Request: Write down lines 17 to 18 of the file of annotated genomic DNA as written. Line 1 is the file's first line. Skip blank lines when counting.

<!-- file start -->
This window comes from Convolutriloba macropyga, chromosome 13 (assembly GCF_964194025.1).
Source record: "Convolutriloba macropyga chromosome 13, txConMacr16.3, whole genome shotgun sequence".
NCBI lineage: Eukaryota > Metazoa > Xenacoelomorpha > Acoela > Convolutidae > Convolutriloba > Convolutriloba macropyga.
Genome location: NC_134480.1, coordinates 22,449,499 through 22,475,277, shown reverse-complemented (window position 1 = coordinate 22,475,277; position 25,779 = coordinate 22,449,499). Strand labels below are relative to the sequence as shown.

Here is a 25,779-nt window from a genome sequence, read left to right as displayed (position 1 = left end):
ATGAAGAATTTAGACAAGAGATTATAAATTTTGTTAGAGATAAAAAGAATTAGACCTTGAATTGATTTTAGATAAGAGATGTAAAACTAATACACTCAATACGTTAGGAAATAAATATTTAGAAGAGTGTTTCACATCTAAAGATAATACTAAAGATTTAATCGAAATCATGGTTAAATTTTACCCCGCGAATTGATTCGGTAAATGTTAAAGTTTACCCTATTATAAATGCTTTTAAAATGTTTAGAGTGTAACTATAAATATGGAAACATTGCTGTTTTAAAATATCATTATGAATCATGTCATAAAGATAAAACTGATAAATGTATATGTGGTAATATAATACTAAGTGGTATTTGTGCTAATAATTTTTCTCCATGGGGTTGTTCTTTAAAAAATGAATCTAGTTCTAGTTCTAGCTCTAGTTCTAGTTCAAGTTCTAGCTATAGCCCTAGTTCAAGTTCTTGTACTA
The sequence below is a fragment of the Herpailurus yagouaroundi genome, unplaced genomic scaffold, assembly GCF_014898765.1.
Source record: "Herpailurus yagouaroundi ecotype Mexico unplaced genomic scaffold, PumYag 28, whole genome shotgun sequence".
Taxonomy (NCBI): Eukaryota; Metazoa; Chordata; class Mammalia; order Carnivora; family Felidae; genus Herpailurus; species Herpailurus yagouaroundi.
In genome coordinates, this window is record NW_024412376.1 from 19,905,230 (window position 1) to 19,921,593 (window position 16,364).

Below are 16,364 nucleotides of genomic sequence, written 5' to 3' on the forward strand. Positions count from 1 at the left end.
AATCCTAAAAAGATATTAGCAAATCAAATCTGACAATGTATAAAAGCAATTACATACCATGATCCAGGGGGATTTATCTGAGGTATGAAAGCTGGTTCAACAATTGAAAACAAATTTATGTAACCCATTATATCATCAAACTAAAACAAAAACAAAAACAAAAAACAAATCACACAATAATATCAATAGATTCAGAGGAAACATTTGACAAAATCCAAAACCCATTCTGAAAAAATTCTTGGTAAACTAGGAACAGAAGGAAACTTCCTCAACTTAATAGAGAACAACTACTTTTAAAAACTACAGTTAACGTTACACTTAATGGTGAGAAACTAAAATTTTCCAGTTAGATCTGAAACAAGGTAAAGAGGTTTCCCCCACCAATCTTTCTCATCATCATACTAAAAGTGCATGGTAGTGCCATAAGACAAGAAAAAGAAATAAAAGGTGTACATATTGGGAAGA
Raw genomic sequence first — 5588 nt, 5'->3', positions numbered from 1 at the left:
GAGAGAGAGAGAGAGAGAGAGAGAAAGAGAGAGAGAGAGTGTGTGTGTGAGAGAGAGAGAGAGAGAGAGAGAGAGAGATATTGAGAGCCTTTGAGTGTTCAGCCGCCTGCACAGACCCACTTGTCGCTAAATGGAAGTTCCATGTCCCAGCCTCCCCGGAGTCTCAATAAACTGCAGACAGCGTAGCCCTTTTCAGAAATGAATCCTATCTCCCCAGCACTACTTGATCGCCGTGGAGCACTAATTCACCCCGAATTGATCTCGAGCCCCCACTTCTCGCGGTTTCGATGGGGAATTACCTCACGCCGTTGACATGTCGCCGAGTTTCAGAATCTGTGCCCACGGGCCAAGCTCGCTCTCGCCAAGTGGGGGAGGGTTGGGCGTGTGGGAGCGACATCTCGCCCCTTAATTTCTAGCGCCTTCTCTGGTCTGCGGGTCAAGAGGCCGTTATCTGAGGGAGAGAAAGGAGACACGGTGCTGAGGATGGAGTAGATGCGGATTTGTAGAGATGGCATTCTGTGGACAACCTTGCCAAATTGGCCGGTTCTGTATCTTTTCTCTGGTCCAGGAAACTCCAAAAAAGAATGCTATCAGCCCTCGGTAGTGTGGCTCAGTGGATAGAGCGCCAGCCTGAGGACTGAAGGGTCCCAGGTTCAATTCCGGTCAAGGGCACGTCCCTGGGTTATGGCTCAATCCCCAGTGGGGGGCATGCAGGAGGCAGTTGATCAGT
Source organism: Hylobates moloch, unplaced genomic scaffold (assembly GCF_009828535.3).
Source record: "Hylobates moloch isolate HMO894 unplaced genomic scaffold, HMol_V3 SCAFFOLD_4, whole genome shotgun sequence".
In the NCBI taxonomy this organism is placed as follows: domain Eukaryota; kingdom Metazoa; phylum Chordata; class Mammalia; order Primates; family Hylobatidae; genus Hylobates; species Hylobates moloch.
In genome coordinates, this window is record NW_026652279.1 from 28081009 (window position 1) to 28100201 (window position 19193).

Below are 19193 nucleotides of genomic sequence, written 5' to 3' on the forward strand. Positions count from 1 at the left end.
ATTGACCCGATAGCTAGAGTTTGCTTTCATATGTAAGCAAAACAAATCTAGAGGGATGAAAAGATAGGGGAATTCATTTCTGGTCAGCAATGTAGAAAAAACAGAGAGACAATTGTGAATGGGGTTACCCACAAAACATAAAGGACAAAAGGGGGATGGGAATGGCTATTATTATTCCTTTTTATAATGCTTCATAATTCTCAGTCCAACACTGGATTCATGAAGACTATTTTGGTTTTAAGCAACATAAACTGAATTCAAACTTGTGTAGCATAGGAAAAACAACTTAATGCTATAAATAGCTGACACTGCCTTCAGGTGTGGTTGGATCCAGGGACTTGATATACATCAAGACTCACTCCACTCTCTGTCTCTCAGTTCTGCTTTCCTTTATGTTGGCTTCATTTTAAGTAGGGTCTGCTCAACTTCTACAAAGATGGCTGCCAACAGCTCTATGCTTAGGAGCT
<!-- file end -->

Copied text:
In the NCBI taxonomy this organism is placed as follows: domain Eukaryota; kingdom Metazoa; phylum Chordata; class Mammalia; order Primates; family Hylobatidae; genus Hylobates; species Hylobates moloch.
In genome coordinates, this window is record NW_026652279.1 from 28081009 (window position 1) to 28100201 (window position 19193).